January 13, 2012
By Rebecca Gladden
Five years ago, in January 2006, I wrote an article in this column entitled, "A Piece of NASCAR History at Barrett-Jackson."
That car was a 1969 Dodge Daytona winged racecar, No. 22, which had been driven by Bobby Allison in the 1970 Cup season. Allison took the car to Victory Lane at Atlanta that year and finished the season second in championship points.
What made the vehicle interesting from a historical perspective was the fact that it was discovered, decades later, in a barn in the Midwest. It was weather-beaten and unrecognizable, save for a few glints of gold paint from the distinctive red and gold paint scheme that Allison made famous, which led to its recovery and restoration.
In a twist of fate, the car I wrote about in 2006, had been owned by Mario Rossi, a NASCAR Cup team owner during the 1960s-70s. A year later, I was contacted by a family member of Rossi who asked for my help in telling the story of his unexplained disappearance in 1983.
Tim Richmond First Win Car ~ Photo Barrett-Jackson
For more on the Rossi mystery, which remains unsolved to this day, see "The Rossi Files: The life and mysterious death of a NASCAR hero," on SI.com.
Now, another compelling vehicle, this one with ties to Earnhardt, Petty, Tim Richmond and others, is on the auction docket at the Barrett-Jackson Collector Car Auction. The event is being held at Westworld in Scottsdale, January 15-22, 2012.
The car with Lot No. 681 is a 1981 NASCAR car with a Valvoline paint scheme and the No. 50 on the door. It is described as a "Winston Cup Pontiac NASCAR."
Along with having been one of the first NASCAR vehicles specifically built for road racing, it was, most notably, the car that Tim Richmond drove to his very first Cup Series win.
Richmond was a rising star in the sport in the 1980s before his life was cut short by complications from AIDS in 1989 at the age of 34. His best year was 1986, when he notched seven Cup wins and ended the season third in points just behind Dale Earnhardt and Darrell Waltrip.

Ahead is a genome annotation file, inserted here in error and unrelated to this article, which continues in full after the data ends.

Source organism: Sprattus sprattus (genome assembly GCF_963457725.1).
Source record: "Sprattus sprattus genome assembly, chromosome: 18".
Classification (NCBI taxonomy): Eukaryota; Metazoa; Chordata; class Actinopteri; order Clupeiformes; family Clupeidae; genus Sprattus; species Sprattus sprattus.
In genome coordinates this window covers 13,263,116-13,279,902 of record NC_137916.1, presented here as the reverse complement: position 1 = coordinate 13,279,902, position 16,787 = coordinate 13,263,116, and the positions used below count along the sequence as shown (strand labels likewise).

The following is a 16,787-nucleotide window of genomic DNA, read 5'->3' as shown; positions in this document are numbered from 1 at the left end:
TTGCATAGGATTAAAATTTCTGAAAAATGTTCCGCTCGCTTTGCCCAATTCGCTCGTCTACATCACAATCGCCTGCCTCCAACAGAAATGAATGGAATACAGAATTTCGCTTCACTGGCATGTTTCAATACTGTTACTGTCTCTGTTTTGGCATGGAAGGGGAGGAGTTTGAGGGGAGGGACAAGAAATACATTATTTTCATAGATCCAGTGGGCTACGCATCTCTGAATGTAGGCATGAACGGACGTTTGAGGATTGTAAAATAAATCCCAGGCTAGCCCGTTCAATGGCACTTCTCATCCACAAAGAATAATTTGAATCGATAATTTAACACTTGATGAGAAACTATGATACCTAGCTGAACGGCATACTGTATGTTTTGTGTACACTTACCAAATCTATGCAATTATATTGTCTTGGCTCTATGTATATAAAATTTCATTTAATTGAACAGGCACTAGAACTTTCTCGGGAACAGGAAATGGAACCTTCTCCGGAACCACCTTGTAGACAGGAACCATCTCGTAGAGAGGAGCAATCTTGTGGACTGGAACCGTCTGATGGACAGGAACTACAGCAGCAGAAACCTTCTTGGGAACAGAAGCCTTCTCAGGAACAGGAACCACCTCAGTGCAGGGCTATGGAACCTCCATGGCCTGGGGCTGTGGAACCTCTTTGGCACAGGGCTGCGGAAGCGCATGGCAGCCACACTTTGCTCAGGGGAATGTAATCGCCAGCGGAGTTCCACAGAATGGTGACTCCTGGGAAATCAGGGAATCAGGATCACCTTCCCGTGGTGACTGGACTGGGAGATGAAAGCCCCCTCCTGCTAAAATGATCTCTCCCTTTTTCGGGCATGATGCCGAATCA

According to listing details at Barrett-Jackson.com, the car up for sale was built "as a Buick in Rod Osterlund's shop under Dale Endmann's (sic) direction. It was one of the first 'road race' cars to be built for Winston Cup Racing.
“On June 26, 1981, Osterlund sold his entire team and racing staff to J.D. Stacy Enterprises. Dale Earnhardt was Osterlund's driver, but quit the Stacy team on August 3, 1981, to join Richard Childress."
The seller describes the car as "built for Earnhardt," though the racing icon never actually drove it.
The vehicle was eventually driven in the Cup Series a number of times with various drivers between 1981 and 1986, among them Richmond, Morgan Shepherd, Richard Petty, Tommy Riggins, and Al Unser Sr., and passed from owner to owner, including the teams of Stacy, Curb Racing, and the Dingman Brothers.
The 1982 season was Tim Richmond’s second as a full-time NASCAR driver after making the transition to stock cars from IndyCars. In 1981, he scored six top-10 finishes for three different owners before moving to J. D. Stacy’s team the following year.
Richmond’s open-wheel experience and natural talent proved to be valuable assets on NASCAR’s road-course tracks, particularly the 2.6-mile Riverside (CA) International Raceway. In 14 Riverside starts, he scored four victories and two second-place finishes. He also won four times at Pocono and once at Watkins Glen among his 13 total Cup wins.
The car being sold at Barrett-Jackson was piloted by Richmond in his first career Cup win, which occurred at Riverside in the 1982 Budweiser 400, about midway through the season. Richmond drove past Terry Labonte for the victory; rounding out the top-five were Geoff Bodine, Dale Earnhardt and Neil Bonnett.
Richmond swept RIR that year in the J.D. Stacy ride, which was branded No. 2 at the time, leading 92 of 119 laps in what was then the season finale race. He won twice more at Riverside for subsequent car owner Rick Hendrick in ’86 and ’87, though not in the car on the auction block at Barrett-Jackson.
The 1981 Pontiac, now sporting the No. 50 Valvoline paint scheme, was last raced in NASCAR at Riverside in November, 1986. Al Unser Sr. drove the car to a 20th-place finish after experiencing an engine failure with just nine laps to go.
According to the seller, the car was purchased at Barrett-Jackson in 2002 and has since competed in the Historic Stock Car Racing Group, “with numerous podium finishes at Road Atlanta.”
The vehicle is described as “vintage NASCAR race eligible and race prepped.”
Barrett-Jackson Scottsdale will be covered live on SPEED from January 17-22, 2012. Visit SPEED.com and Barrett-Jackson.com for complete details.
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